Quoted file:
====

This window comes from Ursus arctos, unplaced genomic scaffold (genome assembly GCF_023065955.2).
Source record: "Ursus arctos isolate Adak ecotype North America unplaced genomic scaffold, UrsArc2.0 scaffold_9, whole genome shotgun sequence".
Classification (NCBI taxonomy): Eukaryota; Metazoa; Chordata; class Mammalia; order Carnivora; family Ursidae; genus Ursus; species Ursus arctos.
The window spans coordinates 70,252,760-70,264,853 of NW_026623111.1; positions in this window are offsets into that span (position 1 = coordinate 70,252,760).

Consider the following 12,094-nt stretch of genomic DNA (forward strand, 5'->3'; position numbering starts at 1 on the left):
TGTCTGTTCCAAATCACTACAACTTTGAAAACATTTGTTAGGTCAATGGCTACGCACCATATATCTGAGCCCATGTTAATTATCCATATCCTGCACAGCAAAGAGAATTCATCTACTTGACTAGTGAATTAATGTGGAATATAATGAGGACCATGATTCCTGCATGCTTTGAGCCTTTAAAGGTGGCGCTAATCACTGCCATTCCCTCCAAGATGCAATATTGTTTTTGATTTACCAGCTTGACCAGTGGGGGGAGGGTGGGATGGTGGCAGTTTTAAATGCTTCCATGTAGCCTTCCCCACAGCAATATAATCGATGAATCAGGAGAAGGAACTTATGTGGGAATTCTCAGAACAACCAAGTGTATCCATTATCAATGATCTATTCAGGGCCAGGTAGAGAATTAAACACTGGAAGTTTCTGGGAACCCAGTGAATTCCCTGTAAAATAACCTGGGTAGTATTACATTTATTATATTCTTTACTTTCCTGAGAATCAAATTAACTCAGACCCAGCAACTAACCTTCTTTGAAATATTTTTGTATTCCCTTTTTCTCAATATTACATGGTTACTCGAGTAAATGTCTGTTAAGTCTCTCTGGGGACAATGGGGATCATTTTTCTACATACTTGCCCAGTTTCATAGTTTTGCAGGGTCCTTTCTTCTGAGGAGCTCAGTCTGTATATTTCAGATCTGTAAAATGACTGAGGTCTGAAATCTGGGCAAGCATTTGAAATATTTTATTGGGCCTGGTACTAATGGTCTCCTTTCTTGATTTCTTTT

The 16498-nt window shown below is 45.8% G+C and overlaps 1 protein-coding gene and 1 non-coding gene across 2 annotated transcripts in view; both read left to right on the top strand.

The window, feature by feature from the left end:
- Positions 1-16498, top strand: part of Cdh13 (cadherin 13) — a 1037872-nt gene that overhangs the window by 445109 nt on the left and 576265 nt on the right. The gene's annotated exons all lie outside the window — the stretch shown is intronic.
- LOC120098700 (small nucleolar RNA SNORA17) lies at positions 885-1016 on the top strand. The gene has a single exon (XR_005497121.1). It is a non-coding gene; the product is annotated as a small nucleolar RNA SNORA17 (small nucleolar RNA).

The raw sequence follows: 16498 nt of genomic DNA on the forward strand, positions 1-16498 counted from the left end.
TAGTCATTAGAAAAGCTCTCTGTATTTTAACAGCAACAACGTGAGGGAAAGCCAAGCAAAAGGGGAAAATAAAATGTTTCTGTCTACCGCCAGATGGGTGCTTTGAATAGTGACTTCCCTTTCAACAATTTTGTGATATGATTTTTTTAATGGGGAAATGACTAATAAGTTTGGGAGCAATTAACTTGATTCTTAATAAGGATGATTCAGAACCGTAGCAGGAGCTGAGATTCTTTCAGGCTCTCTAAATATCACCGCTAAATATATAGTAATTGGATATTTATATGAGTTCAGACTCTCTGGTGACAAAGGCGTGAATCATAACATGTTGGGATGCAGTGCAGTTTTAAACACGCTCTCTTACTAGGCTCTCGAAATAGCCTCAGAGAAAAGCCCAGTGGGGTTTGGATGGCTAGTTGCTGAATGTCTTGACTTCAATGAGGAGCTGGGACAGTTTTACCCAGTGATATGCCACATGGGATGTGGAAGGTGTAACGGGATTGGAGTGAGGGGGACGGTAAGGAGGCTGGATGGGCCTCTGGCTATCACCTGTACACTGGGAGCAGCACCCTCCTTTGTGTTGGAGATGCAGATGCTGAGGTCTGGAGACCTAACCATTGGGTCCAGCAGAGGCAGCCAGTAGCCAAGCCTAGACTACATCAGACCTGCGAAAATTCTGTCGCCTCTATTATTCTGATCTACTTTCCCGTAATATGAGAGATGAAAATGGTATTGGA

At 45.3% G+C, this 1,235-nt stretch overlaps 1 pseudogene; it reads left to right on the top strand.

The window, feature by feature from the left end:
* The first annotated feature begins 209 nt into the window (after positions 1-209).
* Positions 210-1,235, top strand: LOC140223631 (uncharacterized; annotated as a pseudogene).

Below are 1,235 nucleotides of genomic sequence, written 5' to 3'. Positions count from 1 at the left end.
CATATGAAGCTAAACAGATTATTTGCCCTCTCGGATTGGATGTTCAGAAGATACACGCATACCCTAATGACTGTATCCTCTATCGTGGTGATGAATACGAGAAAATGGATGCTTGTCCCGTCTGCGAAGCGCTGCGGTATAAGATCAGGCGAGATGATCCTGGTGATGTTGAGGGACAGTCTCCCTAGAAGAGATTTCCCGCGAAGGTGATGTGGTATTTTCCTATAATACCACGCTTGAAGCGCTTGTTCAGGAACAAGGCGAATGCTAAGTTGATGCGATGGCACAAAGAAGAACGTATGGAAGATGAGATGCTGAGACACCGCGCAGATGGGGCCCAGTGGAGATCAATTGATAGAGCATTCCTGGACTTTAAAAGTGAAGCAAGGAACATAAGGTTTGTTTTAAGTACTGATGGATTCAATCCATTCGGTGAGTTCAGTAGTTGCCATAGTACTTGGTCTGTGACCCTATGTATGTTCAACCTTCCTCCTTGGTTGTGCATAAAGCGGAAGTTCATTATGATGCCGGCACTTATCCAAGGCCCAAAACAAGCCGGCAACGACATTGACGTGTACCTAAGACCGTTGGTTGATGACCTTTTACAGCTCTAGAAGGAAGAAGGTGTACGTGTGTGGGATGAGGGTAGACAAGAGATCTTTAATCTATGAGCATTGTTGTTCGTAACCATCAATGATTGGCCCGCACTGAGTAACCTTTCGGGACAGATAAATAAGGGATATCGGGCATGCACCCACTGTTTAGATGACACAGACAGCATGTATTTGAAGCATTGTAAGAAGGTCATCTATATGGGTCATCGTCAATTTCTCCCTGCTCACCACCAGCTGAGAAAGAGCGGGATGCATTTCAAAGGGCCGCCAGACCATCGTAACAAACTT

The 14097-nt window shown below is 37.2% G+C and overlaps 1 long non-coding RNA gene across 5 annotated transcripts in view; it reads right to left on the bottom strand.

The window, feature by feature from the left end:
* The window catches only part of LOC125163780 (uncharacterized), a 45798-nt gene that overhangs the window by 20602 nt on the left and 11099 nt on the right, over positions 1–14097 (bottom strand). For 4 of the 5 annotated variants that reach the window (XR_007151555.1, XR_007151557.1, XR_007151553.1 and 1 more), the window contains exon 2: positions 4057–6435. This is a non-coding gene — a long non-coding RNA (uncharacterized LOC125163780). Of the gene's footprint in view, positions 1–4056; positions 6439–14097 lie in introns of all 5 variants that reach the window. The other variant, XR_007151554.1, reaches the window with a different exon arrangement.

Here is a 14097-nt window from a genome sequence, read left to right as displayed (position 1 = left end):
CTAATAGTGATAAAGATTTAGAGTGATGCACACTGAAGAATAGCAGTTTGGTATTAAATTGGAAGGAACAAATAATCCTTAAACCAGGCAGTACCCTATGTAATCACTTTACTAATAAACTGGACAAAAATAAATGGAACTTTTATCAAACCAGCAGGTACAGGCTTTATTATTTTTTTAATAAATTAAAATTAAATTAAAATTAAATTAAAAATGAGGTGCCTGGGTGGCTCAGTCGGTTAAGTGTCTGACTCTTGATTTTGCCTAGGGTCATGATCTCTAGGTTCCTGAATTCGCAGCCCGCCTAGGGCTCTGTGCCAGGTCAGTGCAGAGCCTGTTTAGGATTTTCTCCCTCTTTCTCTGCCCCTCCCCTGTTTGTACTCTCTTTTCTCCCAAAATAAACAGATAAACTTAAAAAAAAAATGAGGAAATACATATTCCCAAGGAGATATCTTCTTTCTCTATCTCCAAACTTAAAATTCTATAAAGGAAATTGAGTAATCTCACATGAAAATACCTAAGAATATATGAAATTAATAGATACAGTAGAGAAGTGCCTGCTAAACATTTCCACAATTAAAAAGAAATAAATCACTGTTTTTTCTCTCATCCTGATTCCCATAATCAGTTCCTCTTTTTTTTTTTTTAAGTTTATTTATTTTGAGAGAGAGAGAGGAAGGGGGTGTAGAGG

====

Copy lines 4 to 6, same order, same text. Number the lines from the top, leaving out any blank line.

The window spans coordinates 70,252,760-70,264,853 of NW_026623111.1; positions in this window are offsets into that span (position 1 = coordinate 70,252,760).

Consider the following 12,094-nt stretch of genomic DNA (forward strand, 5'->3'; position numbering starts at 1 on the left):
TGTCTGTTCCAAATCACTACAACTTTGAAAACATTTGTTAGGTCAATGGCTACGCACCATATATCTGAGCCCATGTTAATTATCCATATCCTGCACAGCAAAGAGAATTCATCTACTTGACTAGTGAATTAATGTGGAATATAATGAGGACCATGATTCCTGCATGCTTTGAGCCTTTAAAGGTGGCGCTAATCACTGCCATTCCCTCCAAGATGCAATATTGTTTTTGATTTACCAGCTTGACCAGTGGGGGGAGGGTGGGATGGTGGCAGTTTTAAATGCTTCCATGTAGCCTTCCCCACAGCAATATAATCGATGAATCAGGAGAAGGAACTTATGTGGGAATTCTCAGAACAACCAAGTGTATCCATTATCAATGATCTATTCAGGGCCAGGTAGAGAATTAAACACTGGAAGTTTCTGGGAACCCAGTGAATTCCCTGTAAAATAACCTGGGTAGTATTACATTTATTATATTCTTTACTTTCCTGAGAATCAAATTAACTCAGACCCAGCAACTAACCTTCTTTGAAATATTTTTGTATTCCCTTTTTCTCAATATTACATGGTTACTCGAGTAAATGTCTGTTAAGTCTCTCTGGGGACAATGGGGATCATTTTTCTACATACTTGCCCAGTTTCATAGTTTTGCAGGGTCCTTTCTTCTGAGGAGCTCAGTCTGTATATTTCAGATCTGTAAAATGACTGAGGTCTGAAATCTGGGCAAGCATTTGAAATATTTTATTGGGCCTGGTACTAATGGTCTCCTTTCTTGATTTCTTTT